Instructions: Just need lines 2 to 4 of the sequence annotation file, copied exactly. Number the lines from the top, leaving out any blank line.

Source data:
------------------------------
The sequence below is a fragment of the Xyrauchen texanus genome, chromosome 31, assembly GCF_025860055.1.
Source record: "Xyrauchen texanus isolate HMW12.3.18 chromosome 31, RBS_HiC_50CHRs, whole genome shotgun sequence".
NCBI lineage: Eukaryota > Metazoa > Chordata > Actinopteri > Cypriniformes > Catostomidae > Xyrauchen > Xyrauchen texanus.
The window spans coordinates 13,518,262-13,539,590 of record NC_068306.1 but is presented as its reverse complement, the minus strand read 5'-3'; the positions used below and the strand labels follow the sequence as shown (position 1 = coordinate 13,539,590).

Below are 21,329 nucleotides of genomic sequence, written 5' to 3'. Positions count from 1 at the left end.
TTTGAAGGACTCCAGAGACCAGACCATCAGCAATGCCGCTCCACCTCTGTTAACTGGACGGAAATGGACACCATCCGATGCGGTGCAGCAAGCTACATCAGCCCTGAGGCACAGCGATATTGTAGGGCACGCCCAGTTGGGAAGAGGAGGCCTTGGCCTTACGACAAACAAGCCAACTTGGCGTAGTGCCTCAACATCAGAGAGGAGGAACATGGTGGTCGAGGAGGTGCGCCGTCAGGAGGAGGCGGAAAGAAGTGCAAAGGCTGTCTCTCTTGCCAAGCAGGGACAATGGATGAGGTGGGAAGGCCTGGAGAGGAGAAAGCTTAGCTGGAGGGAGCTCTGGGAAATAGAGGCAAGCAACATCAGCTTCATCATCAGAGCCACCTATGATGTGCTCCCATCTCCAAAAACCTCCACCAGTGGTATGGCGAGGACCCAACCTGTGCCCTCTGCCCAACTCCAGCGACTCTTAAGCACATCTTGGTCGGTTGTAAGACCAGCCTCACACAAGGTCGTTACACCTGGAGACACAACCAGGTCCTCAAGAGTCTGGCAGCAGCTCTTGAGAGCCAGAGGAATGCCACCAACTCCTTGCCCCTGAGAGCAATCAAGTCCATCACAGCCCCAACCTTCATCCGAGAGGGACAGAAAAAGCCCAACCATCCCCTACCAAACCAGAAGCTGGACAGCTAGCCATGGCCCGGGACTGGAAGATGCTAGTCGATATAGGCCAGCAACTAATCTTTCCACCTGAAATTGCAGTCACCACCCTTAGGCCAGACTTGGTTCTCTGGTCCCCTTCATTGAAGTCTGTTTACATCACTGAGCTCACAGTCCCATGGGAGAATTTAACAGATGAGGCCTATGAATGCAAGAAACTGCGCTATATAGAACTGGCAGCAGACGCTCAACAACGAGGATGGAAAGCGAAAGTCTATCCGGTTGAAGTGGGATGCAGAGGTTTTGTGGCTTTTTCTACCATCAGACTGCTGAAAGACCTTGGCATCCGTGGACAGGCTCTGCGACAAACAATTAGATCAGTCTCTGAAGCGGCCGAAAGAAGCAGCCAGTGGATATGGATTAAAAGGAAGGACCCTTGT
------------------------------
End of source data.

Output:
Source record: "Xyrauchen texanus isolate HMW12.3.18 chromosome 31, RBS_HiC_50CHRs, whole genome shotgun sequence".
NCBI lineage: Eukaryota > Metazoa > Chordata > Actinopteri > Cypriniformes > Catostomidae > Xyrauchen > Xyrauchen texanus.
The window spans coordinates 13,518,262-13,539,590 of record NC_068306.1 but is presented as its reverse complement, the minus strand read 5'-3'; the positions used below and the strand labels follow the sequence as shown (position 1 = coordinate 13,539,590).